There used to be a time when patients mostly turned to their own doctors for advice about staying healthy and managing illness.  But in the age of information and celebrity (including celebrity-physicians like Dr. Oz), this has obviously changed.  In light of this latest  Dr. Oz controversy, I started thinking that he could actually be the best thing that happened to the allopathic medical community.  Oz, I believe, could actually show allopaths a way back to Kansas, a way back to the more sacred trust between the physician and her patient.  Consider, WHY do some Dr. Oz viewers equate or even elevate his opinions over their own doctors’?  The #OzsInbox hashtag really got me thinking about this one.

I bet Dr. Oz’s team had NO IDEA what they were opening themselves up to when they solicited questions from his 3.58 million Twitter followers.

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Lots of folks responded, and according to a post on the blog MDigitalLife, this included several physicians and medical professionals who tweeted hundreds of responses– and they weren’t exactly lavishing praise on the embattled cardiac surgeon.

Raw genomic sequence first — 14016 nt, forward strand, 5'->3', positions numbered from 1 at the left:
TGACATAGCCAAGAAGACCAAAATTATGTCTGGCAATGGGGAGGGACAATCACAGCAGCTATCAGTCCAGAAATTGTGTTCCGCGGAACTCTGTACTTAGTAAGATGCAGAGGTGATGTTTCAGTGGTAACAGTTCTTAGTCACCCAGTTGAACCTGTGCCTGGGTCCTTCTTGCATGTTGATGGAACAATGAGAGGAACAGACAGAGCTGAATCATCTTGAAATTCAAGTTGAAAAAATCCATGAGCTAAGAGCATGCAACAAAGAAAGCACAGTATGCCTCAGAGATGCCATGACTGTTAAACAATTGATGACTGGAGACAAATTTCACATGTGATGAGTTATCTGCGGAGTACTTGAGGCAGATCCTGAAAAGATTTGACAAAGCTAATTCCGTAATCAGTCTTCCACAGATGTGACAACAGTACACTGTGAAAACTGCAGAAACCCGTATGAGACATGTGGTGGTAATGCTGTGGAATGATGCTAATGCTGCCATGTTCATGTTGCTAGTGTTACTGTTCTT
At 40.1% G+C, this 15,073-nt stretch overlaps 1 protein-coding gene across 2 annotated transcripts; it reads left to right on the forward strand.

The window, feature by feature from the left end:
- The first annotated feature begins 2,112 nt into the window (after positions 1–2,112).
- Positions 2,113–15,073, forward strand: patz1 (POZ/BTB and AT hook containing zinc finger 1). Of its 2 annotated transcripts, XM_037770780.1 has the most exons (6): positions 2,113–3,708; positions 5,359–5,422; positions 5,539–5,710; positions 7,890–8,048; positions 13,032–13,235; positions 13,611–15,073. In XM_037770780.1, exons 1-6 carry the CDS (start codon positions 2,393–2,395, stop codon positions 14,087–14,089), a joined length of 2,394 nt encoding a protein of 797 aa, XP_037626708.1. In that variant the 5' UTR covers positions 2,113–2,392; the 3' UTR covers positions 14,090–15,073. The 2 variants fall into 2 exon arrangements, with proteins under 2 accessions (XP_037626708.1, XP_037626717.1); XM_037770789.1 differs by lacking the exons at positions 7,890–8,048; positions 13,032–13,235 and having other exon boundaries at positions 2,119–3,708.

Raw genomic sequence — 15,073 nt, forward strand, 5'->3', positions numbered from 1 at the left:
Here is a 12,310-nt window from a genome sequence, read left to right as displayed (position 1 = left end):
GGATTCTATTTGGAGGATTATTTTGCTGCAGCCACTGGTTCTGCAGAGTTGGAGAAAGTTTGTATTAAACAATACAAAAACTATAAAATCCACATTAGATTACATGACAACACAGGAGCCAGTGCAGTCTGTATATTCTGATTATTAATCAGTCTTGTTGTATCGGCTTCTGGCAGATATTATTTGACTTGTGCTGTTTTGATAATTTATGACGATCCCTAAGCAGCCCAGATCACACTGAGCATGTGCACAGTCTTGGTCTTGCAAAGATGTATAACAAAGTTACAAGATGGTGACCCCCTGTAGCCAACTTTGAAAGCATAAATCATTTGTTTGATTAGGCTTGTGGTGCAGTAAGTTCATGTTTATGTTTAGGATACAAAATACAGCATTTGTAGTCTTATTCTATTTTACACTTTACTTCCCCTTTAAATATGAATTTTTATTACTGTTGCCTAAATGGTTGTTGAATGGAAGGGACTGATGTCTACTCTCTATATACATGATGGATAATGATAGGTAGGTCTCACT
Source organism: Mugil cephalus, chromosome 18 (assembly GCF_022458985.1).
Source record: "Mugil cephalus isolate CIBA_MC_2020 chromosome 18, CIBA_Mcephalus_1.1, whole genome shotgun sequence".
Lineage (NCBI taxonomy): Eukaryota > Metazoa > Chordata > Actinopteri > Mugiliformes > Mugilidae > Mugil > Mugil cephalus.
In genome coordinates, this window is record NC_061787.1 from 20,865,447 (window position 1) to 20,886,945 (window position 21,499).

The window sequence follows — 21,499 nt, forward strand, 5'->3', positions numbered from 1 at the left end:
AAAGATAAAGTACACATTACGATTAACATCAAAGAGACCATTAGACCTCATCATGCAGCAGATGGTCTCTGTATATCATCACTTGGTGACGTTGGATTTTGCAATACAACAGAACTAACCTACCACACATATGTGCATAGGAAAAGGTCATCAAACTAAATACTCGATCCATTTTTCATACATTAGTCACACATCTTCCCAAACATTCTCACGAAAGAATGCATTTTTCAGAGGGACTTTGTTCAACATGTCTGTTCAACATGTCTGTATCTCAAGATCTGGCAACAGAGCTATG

As a physician myself, I have a little bit of a different take on Dr. Oz’s celebrity platform.  First, I agree with my fellow physicians (and the U.S. Congress) that he should refrain from talking about weight loss supplements and other products that haven’t proven effect from rigorous studies, like they’re miracle pills– I mean, he should really cut that out.  It’s misleading and downright wrong.

BUT, I think many of us in the medical community may benefit by stepping back and asking some soul-searching questions, like WHY do audiences trust Dr. Oz so much?  While I think part of the answer lies with the fact that miracle pills trumpeted by a doctor are insanely attractive, I think another part has to do with the perceived HUBRIS of the allopathic medical community.